Star Wars: The Rise of Skywalker (2019)

Star Wars: The Rise of Skywalker (2019)

written by Chris Terrio and J.J. Abrams

from a story by Derek Connolly, Colin Trevorrow, J.J. Abrams, and Chris Terrio

based on Star Wars characters by George Lucas

directed by J.J. Abrams


If there’s one thing that’s clear from watching Star Wars: The Rise of Skywalker, the final chapter in the latest trilogy that concludes the nine-part Skywalker saga, is that Disney was making it up as they went along. No one will ever know just how much had been mapped out by creator George Lucas when he made the first holy trinity of Star Wars (1977), The Empire Strikes Back (1980), and Return of the Jedi (1983). Judging from the inconsistencies, probably not a lot. But no one can argue those first three movies hold up much better as a whole, since they were all supervised by him (the three prequels, 1999’s The Phantom Menace, 2002’s Attack of the Clones, and 2005’s Revenge of the Sith were all pretty mediocre, but you can also tell they were Lucas’ through and through). In contrast, Disney gave writer/director J.J. Abrams the reins for Star Wars: The Force Awakens (2015) and then hired other filmmakers to continue the narrative as they saw fit (Rian Johnson for Star Wars: The Last Jedi (2017) and Colin Trevorrow for The Rise of Skywalker). Not a good idea.

After thousands of fans complained about Johnson’s decision to play with audience expectations in The Last Jedi, Disney fired Trevorrow and brought back Abrams to course correct the franchise. Was it the right decision? Who knows. Perhaps Trevorrow would’ve delivered a fantastic ending (although judging from 2015’s Jurassic World, I doubt it). What we did get was a hectic, slightly confusing adventure in which Emperor Palpatine (Ian McDiarmid) is alive and kicking and scheming to rule the galaxy by transferring his spirit to Rey (Daisy Ridley), his long-lost granddaughter (so that’s why she’s so powerful). The return of the Emperor is messy, and coupled with all the running around the characters must do – finding a clue that will lead them to an artifact that will lead them to a wayfinder that will lead them to Palpatine (!) – it’s enough to make you wish Abrams and company would enroll in Robert McKee’s STORY seminar. But it is the right idea in terms of bringing the full circle, and I can’t help but appreciate the effort. Trying to tie all the loose ends left behind by The Force Awakens and The Last Jedi, orchestrating an appropriate denouement to eight preceding films, and on top of that coming up with a creative way to incorporate footage of Carrie Fisher – who passed away before production started – as General Leia Organa must’ve been a gargantuan task.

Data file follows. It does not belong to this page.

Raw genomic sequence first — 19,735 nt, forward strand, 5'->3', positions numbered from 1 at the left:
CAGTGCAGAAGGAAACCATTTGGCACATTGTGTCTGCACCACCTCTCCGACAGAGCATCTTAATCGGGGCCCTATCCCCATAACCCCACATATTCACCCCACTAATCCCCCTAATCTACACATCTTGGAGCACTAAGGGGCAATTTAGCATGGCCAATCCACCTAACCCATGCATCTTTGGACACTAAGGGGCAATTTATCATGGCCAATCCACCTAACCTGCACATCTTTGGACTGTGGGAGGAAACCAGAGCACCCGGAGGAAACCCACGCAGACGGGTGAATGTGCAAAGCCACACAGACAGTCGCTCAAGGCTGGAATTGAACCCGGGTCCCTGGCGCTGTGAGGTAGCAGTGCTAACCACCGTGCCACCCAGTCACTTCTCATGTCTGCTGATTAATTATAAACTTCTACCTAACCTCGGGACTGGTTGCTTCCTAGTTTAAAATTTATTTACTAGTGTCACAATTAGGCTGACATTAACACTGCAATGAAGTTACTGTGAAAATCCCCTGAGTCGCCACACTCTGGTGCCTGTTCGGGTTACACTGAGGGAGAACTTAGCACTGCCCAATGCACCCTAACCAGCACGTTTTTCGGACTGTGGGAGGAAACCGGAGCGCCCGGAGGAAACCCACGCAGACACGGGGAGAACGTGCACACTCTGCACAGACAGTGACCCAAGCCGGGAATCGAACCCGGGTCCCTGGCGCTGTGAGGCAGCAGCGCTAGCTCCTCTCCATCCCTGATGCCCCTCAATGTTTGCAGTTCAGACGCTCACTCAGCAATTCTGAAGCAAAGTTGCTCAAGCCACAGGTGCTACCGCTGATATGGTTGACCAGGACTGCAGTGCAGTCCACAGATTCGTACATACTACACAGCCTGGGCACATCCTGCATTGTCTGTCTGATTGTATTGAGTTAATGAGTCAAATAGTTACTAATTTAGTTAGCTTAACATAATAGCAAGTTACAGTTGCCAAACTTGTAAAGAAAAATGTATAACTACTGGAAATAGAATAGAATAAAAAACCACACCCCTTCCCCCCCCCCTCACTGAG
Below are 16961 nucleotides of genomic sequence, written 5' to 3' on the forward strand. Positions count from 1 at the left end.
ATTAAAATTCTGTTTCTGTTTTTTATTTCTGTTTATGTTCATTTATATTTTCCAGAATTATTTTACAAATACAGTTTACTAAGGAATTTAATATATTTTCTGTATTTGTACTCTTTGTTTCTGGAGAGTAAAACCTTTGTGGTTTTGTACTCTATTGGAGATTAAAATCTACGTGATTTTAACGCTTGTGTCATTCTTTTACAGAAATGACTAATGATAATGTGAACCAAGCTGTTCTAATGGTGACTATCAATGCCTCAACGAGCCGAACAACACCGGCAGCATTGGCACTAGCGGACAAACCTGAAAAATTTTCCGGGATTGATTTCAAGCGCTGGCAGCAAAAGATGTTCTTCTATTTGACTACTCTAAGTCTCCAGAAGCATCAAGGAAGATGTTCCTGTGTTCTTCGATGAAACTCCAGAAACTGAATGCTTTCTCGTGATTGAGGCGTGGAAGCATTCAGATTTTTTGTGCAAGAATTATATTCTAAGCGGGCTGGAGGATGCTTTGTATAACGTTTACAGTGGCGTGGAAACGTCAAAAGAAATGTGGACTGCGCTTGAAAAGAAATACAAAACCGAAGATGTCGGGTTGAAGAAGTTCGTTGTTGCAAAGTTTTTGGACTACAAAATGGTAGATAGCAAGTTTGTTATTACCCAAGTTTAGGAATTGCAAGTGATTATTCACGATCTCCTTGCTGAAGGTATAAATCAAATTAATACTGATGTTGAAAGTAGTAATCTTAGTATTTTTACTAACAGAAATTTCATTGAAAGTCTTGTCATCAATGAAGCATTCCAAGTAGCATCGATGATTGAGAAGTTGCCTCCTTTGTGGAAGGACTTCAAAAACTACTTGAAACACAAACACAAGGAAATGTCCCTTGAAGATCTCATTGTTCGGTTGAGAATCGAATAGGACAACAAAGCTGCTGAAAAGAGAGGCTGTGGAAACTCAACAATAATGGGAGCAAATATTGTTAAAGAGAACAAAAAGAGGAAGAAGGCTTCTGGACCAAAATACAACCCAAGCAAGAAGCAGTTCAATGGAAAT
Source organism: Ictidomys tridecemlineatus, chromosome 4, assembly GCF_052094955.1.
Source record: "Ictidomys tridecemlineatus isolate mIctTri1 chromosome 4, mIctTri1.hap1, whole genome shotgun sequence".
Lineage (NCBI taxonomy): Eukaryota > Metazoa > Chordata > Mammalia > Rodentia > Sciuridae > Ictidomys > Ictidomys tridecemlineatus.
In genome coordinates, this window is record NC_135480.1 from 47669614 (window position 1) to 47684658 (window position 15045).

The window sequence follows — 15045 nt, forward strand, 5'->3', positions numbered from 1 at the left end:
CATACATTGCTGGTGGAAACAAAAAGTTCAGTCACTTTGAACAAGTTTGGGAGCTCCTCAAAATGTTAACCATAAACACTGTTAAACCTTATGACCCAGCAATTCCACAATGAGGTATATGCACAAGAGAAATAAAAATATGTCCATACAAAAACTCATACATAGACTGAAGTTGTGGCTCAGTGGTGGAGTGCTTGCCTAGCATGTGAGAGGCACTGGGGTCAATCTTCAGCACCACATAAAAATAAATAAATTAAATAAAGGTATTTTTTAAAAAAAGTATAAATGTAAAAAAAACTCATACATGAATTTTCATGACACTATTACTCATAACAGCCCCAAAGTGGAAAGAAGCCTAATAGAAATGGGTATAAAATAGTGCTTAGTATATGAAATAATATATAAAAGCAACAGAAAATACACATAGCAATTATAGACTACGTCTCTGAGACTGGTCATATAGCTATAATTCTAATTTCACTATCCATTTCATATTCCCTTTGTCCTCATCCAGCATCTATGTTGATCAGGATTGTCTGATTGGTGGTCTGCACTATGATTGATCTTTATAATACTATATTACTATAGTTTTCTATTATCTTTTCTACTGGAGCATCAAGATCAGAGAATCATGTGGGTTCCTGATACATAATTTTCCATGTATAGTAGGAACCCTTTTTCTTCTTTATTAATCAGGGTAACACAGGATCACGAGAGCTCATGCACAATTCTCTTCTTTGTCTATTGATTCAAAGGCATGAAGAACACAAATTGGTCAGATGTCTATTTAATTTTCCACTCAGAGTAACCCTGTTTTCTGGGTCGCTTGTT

Despite its plot flaws, The Rise of Skywalker is a solid ride: It’s more visually exciting than anything Abrams has ever directed before; the cast seems to click effortlessly for the first time; and the character arcs of Rey and Kylo (Adam Driver) pay off nicely – Rey fights off grandpa Palpatine in an echo of Luke Skywalker’s (Mark Hamill) struggle with his father Darth Vader (David Prowse/James Earl Jones), while Kylo finds redemption with help from Leia and Han Solo (Harrison Ford in a small but touching cameo), paralleling his own grandfather Vader’s return to the light. There are also plenty of other callbacks – such as Han telling his son the same words he once told Leia, or the return of Luke’s X-wing fighter, this time piloted by Rey – lovingly brought back and giving The Rise of Skywalker the emotional heft I was longing for ever since the new trilogy was first announced. And that coda in which Rey decides who she is (not a Palpatine, but a Skywalker) and she gazes at the Tatooine sunset in a reflection of Luke’s hero’s journey? Pure cinematic joy. It’s a powerful and stirring finale, and I’d be lying if I said I didn’t cry (just a little).

So we get to the end of this particular fable that began forty-two years ago in a galaxy far, faw away. Who knows what comes next. But one thing is certain: The Force will continue to captivate imaginations far and wide for generations to come.

Click here to read Rogelio Rodríguez’ review on my sister site Cinesthesia.

Rating: ***

Carlos I. Cuevas

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